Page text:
I’m not as scared of dying as I am of growing old.” – Ben Harper, Glory and Consequence

Whether we admit it or not, most of us are afraid of growing old. There is a sense of loss, of youth and vigor, coupled with the burden of managing your health in relative isolation. Although Americans would like to think that we are each responsible for our own care, most of us as individuals would far prefer for someone to be there, helping us through our time of need. Years ago I was advising one of the Presidential hopefuls regarding a healthcare platform. I suggested that the position should be that individuals be responsible for their own health, but as a country we would partner to provide the tools for the individual to succeed. Now, almost a decade later, we are not much closer to this goal. Personal Health Records (PHRs) were thought to be the answer. These records differ from more traditional EMR in that they are owned by the patient and aggregate information from multiple sources to give a complete picture of the patient. For example, they might include clinic visits from multiple providers, hospitalizations and updates on an exercise program. Literally billions were spent on PHRs by the likes of Microsoft (HealthVault) and Google. Both efforts were failures with thousands (in the single digits) rather than millions of enrollees. As noted by David Shaywitz, healthcare is a negative good, something viewed more with resentment than in any way positive. And that extends to things that keep us healthy. To interact with your health means you are imperfect, you are mortal. Rather than a PHR, I would like to propose a different tool, a managed PHR (mPHR). This would be owned by the patient, but managed by a surrogate, such as a family caregiver or even a care coordinator (CC). This person would be responsible to keep the person on track, taking their medications, keeping their appointments, explaining their illness (or at least researching their problem). This may seem far fetched, but I believe CC will be a new job in 3-5 years. And when this army spreads across the land, they’ll look for a tool to do their work. And it won’t be an EMR. It will be a mPHR.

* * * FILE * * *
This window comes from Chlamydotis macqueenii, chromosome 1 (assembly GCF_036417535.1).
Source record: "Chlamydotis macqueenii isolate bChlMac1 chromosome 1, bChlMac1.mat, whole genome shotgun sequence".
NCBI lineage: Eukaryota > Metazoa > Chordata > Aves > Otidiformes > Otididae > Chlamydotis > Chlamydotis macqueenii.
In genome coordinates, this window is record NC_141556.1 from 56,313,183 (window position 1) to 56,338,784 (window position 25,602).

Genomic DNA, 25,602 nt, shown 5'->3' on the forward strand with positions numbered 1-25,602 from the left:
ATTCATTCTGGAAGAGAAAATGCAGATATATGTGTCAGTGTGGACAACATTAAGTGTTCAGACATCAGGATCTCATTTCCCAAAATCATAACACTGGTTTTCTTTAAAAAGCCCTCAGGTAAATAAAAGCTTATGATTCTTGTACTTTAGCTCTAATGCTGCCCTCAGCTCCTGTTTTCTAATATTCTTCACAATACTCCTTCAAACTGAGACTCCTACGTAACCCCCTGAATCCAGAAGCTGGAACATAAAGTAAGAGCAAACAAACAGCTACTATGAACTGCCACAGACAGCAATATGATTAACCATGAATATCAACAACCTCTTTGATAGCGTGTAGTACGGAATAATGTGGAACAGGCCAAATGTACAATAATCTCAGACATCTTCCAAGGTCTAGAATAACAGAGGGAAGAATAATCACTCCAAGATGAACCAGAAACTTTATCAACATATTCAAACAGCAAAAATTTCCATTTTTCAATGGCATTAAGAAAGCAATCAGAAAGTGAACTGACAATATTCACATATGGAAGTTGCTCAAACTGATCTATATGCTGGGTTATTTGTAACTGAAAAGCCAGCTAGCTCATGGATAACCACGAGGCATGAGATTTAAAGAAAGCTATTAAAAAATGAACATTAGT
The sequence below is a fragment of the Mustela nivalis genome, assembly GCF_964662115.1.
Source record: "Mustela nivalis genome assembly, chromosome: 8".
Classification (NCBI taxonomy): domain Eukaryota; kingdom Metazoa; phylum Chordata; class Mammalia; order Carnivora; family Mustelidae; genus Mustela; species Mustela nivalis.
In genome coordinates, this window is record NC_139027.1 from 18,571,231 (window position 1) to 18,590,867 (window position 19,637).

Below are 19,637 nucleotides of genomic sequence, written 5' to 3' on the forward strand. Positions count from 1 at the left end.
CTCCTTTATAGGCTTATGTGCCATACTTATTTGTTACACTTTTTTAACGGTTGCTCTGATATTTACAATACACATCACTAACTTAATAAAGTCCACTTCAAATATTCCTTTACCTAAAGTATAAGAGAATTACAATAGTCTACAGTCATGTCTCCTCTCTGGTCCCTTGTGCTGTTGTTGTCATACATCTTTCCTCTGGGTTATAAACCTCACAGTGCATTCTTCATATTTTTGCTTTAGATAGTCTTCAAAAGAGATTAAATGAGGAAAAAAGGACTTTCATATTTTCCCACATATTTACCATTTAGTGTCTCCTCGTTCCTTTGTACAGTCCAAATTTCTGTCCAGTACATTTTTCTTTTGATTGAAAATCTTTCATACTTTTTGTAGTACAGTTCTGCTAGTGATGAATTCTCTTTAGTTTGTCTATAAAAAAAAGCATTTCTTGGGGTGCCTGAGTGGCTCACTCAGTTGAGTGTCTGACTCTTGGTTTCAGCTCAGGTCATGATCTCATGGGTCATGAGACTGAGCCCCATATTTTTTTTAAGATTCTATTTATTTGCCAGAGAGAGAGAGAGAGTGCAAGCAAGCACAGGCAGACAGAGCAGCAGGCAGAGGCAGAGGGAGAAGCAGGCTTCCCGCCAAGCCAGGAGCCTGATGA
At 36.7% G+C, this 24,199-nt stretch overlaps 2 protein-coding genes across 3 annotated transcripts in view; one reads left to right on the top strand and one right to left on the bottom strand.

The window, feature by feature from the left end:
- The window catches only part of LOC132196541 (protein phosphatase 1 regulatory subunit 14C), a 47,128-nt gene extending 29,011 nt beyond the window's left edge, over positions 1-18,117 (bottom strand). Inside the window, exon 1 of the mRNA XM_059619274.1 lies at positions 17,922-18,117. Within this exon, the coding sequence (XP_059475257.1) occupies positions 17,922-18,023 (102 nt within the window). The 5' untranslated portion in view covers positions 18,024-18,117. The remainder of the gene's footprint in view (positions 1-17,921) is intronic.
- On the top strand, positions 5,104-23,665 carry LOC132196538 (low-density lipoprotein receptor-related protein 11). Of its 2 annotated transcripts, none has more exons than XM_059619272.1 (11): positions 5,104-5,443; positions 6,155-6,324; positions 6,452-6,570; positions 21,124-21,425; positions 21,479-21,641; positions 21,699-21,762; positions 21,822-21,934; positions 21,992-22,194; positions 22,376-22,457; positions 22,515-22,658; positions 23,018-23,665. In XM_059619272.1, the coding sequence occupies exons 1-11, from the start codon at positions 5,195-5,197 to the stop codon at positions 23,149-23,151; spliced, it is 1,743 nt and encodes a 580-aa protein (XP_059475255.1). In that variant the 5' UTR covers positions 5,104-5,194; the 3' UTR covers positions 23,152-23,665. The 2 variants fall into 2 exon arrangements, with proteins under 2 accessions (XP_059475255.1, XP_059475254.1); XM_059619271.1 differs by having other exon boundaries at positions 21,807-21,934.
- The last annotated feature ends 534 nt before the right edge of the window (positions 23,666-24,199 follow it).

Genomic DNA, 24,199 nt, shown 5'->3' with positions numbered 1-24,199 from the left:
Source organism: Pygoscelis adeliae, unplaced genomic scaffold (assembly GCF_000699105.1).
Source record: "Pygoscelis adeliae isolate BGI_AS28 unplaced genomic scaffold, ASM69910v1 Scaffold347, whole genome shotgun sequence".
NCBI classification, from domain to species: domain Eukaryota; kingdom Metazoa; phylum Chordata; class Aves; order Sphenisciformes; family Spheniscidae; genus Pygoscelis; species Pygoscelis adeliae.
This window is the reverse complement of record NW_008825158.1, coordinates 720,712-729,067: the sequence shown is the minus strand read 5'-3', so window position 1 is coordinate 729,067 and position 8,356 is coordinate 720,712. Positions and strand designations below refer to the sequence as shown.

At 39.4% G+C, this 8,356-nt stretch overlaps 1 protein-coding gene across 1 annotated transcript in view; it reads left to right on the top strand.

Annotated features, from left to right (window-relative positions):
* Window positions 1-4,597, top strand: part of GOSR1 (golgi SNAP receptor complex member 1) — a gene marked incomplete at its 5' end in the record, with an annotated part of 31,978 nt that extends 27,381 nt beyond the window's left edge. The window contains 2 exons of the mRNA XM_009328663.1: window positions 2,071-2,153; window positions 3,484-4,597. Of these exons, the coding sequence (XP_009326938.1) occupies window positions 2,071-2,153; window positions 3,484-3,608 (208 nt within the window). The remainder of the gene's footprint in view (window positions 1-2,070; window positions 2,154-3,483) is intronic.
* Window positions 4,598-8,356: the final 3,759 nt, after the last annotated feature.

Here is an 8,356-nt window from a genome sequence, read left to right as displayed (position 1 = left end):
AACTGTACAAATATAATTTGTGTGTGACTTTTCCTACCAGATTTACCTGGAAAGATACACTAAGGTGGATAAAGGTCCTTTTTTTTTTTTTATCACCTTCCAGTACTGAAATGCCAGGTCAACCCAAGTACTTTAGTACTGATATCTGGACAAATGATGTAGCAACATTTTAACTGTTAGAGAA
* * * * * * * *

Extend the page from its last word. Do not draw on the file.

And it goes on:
What would the perfect mPHR do?

Here is a list I’ve compiled:

  • Collect and organize data from disparate hospitals and clinics
  • Store and view previous radiology exams
  • Facilitate med reconciliation and education
  • Send reminders
  • Manage exercise programs
  • Allow differing levels of permissions and access…for the patient, the advocate and family
  • Message those defined in the persons ecosystem if the PHR identifies a down trend.
  • Report on utilization and changes in utilization
  • Collect biometrics such as weight and blood pressure, and also track problems such as depression and pain indices with reporting and messaging
  • Link/suggest support groups based on the problem list
  • Leverage secure texting and email for messaging
  • Be platform agnostic & cloud based

The critical thing here is actually not the functional requirements…these have already been fairly well defined…it is the ability to easily work with surrogates and family while maintaining some level of choice and control by the patient. This is not an idle ask. I am now working with a developer building senior communities with integrated care and care coordination. I can buy an EMR, but not an effective PHR for these communities. With any luck at all, we will be managing thousands of lives in these communities in the next few years. To all you bright entrepreneurs out there, help me out. Build the perfect mPHR. If I am right, and there is a lot of evidence I am, you’ll transform how we care for one another, and make a lot of money doing it. I won’t be your only customer.